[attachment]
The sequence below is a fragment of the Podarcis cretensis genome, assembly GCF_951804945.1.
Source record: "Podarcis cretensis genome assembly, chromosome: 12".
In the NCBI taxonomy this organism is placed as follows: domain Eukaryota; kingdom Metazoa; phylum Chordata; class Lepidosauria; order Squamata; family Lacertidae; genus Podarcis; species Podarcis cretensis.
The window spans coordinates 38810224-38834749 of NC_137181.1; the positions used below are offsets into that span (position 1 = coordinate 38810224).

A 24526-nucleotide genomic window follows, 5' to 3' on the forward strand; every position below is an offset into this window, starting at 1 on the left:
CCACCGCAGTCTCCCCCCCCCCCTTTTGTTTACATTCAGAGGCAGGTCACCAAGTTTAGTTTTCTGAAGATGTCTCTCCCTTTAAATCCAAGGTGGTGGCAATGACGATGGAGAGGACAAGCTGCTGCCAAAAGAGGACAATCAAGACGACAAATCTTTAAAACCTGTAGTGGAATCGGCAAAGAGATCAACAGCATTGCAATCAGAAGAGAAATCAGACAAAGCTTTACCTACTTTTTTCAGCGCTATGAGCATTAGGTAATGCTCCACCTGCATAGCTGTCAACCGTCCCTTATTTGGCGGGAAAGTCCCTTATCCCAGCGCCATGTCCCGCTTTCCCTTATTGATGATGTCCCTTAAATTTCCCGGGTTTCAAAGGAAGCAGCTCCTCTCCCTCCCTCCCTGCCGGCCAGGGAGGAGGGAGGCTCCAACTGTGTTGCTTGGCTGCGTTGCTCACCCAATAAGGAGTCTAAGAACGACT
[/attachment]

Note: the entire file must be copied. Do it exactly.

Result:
The sequence below is a fragment of the Podarcis cretensis genome, assembly GCF_951804945.1.
Source record: "Podarcis cretensis genome assembly, chromosome: 12".
In the NCBI taxonomy this organism is placed as follows: domain Eukaryota; kingdom Metazoa; phylum Chordata; class Lepidosauria; order Squamata; family Lacertidae; genus Podarcis; species Podarcis cretensis.
The window spans coordinates 38810224-38834749 of NC_137181.1; the positions used below are offsets into that span (position 1 = coordinate 38810224).

A 24526-nucleotide genomic window follows, 5' to 3' on the forward strand; every position below is an offset into this window, starting at 1 on the left:
CCACCGCAGTCTCCCCCCCCCCCTTTTGTTTACATTCAGAGGCAGGTCACCAAGTTTAGTTTTCTGAAGATGTCTCTCCCTTTAAATCCAAGGTGGTGGCAATGACGATGGAGAGGACAAGCTGCTGCCAAAAGAGGACAATCAAGACGACAAATCTTTAAAACCTGTAGTGGAATCGGCAAAGAGATCAACAGCATTGCAATCAGAAGAGAAATCAGACAAAGCTTTACCTACTTTTTTCAGCGCTATGAGCATTAGGTAATGCTCCACCTGCATAGCTGTCAACCGTCCCTTATTTGGCGGGAAAGTCCCTTATCCCAGCGCCATGTCCCGCTTTCCCTTATTGATGATGTCCCTTAAATTTCCCGGGTTTCAAAGGAAGCAGCTCCTCTCCCTCCCTCCCTGCCGGCCAGGGAGGAGGGAGGCTCCAACTGTGTTGCTTGGCTGCGTTGCTCACCCAATAAGGAGTCTAAGAACGACT